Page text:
Top Negotiator: Iran Won't Give Up Right to Nuclear Energy

Iran's top nuclear negotiator said Friday his country wanted international talks on its disputed nuclear program, but would not relinquish its right to pursue atomic energy.

"We want to use our rights under the Nuclear Nonproliferation Treaty, and in this context, there will be no retreat, but we are ready for negotiations," Ali Larijani said after meetings with Russian officials.

Larijani said Iran was prepared to renew negotiations with European Foreign Policy chief Javier Solana or to hold talks "in any other format," according to Russian news agencies.

Using a familiar mix of threats and offers, Larijani warned the U.N. Security Council against passing a European-proposed draft resolution that would slap sanctions on Tehran for its refusal to halt uranium enrichment.

"Those who support adopting the resolution want to aggravate the problems of the region," he said, adding that imposing the measures on Iran "will not promote a political solution of the problem."

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The remarks followed hours of talks with Russian Security Council secretary Igor Ivanov, who said discussions would continue Saturday. Larijani met earlier with Foreign Minister Sergey Lavrov.

Shortly after arriving in Moscow, Larijani warned that Tehran would reconsider its ties with the International Atomic Energy Agency, the U.N. nuclear watchdog, if the European-drafted sanctions were passed by the U.N. Security Council.

"We will reconsider relations with the IAEA if the United Nations passes the ... resolution ignoring Russia's amendments," Russian news agencies quoted him as saying.

Tehran has warned repeatedly that it would respond to U.N. sanctions by blocking the IAEA's inspections of its nuclear facilities.

Larijani repeated that the standoff should be solved through talks with the five permanent U.N. Security Council members and Germany.

The six nations offered Iran a package of economic incentives and political rewards in June if it agreed to freeze its uranium enrichment effort. But his comments marked Tehran's latest insistence that it would continue enrichment, a process central to both civilian power generation and the production of nuclear weapons.

The Nuclear Nonproliferation Treaty allows for peaceful nuclear power programs, but Iran's activities and its secrecy have led to accusations by the United States and others that it is seeking atomic weapons. Larijani insisted that was not the case, saying that "nuclear weapons have no place in our defense doctrine," Russian news agencies reported.

Russia is building Iran's first nuclear power plant and strongly supports Iran's right to nuclear energy, but has joined the United States and Europe in demanding it halt enrichment in order to ease concerns.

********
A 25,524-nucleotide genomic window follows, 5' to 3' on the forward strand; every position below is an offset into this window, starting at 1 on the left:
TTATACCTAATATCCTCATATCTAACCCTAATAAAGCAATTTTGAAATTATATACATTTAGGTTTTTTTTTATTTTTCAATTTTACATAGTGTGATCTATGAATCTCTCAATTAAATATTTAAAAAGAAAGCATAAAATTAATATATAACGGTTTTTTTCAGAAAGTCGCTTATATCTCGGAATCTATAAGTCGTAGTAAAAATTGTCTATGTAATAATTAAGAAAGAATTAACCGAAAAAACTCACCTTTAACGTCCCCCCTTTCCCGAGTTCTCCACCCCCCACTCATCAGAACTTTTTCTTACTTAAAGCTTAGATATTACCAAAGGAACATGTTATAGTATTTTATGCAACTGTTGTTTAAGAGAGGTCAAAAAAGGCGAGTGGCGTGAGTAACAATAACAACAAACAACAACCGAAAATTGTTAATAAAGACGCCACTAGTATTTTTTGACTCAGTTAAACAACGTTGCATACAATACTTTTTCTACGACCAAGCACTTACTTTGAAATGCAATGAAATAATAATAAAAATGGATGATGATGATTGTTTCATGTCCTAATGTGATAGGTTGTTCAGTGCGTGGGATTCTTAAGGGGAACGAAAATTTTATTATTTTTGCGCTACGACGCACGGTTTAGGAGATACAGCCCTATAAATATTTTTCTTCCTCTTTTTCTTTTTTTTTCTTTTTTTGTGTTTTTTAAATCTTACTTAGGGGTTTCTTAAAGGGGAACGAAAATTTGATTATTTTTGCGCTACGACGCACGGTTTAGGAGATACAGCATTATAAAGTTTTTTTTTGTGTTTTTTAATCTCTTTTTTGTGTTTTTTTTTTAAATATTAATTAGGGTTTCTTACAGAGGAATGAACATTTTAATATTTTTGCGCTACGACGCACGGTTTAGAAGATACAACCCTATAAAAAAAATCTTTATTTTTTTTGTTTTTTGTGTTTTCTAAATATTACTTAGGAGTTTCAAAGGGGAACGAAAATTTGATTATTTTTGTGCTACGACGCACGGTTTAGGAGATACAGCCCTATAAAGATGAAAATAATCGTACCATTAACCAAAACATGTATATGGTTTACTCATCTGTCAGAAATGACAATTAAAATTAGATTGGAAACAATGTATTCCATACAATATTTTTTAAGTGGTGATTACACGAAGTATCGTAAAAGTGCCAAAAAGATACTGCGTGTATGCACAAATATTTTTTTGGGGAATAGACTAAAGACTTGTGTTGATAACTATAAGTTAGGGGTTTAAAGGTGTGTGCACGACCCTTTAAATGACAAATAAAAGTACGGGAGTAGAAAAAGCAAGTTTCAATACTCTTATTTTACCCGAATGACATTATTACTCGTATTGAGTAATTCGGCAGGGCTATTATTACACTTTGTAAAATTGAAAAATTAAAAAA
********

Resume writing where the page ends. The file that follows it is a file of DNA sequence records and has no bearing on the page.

However, Moscow has rejected the European draft, saying the sanctions are too broad and too strong, and urging revisions including the removal of all references to the plant Russia is building in the Iranian city of Bushehr.

Both Russia and China, which also has major commercial ties with Iran, have publicly pushed for dialogue instead of U.N. punishment, despite the collapse last month of a European Union attempt to entice Iran into talks.

Lavrov said at the start of his talks with Larijani that their discussion would focus on ways to resume negotiations. "We stand for solving the problem through talks, let's see how we can advance in that," Lavrov said.

The European draft resolution would order all countries to ban the supply of material and technology that could contribute to Iran's nuclear and missile programs and impose a travel ban and asset freeze on companies, individuals and organizations involved in those programs. It would exempt the Bushehr plant, but not the fuel needed for the reactor.

While rejecting the sanctions proposal, Russian officials have hinted they could postpone Bushehr's scheduled launch next year — a signal that Moscow was applying its own pressure on Tehran to comply with international demands. But analysts said Moscow would draw the line at scrapping the $1 billion project.

Tehran has balked at a Russian offer to move its enrichment work to Russian soil to assuage international concerns that Iran could misuse the enrichment process to develop weapons. Larijani said the proposal remains on the table.

He called Russia "our neighbor and friend," and told Lavrov the countries are "natural allies."

"We are looking into the future relying on the development of relations in political, economic and military fields," Larijani said.

Russia has provided spare parts for Soviet-built weapons in the Iranian inventory and has also reached a deal to supply air defense missiles to Iran, shrugging off U.S. concerns.